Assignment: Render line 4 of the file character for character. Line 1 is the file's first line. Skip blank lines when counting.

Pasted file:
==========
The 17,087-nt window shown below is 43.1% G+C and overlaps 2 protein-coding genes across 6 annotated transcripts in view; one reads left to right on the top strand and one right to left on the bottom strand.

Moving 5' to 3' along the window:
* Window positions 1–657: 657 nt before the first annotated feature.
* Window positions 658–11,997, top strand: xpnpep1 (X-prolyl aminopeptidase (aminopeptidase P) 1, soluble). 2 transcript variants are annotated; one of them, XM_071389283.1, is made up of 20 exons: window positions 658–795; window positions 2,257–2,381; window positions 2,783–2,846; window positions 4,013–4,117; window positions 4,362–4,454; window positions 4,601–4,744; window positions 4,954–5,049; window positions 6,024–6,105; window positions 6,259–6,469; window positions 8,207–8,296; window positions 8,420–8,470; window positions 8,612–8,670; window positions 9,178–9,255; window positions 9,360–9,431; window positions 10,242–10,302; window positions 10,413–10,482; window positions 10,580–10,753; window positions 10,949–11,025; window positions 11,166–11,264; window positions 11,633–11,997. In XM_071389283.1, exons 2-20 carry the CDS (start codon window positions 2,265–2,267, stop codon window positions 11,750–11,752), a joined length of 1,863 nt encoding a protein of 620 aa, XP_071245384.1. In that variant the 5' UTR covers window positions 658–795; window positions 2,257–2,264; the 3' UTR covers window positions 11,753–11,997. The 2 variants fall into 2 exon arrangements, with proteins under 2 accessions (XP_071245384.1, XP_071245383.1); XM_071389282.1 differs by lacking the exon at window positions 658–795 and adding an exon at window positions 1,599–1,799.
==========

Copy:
* Window positions 658–11,997, top strand: xpnpep1 (X-prolyl aminopeptidase (aminopeptidase P) 1, soluble). 2 transcript variants are annotated; one of them, XM_071389283.1, is made up of 20 exons: window positions 658–795; window positions 2,257–2,381; window positions 2,783–2,846; window positions 4,013–4,117; window positions 4,362–4,454; window positions 4,601–4,744; window positions 4,954–5,049; window positions 6,024–6,105; window positions 6,259–6,469; window positions 8,207–8,296; window positions 8,420–8,470; window positions 8,612–8,670; window positions 9,178–9,255; window positions 9,360–9,431; window positions 10,242–10,302; window positions 10,413–10,482; window positions 10,580–10,753; window positions 10,949–11,025; window positions 11,166–11,264; window positions 11,633–11,997. In XM_071389283.1, exons 2-20 carry the CDS (start codon window positions 2,265–2,267, stop codon window positions 11,750–11,752), a joined length of 1,863 nt encoding a protein of 620 aa, XP_071245384.1. In that variant the 5' UTR covers window positions 658–795; window positions 2,257–2,264; the 3' UTR covers window positions 11,753–11,997. The 2 variants fall into 2 exon arrangements, with proteins under 2 accessions (XP_071245384.1, XP_071245383.1); XM_071389282.1 differs by lacking the exon at window positions 658–795 and adding an exon at window positions 1,599–1,799.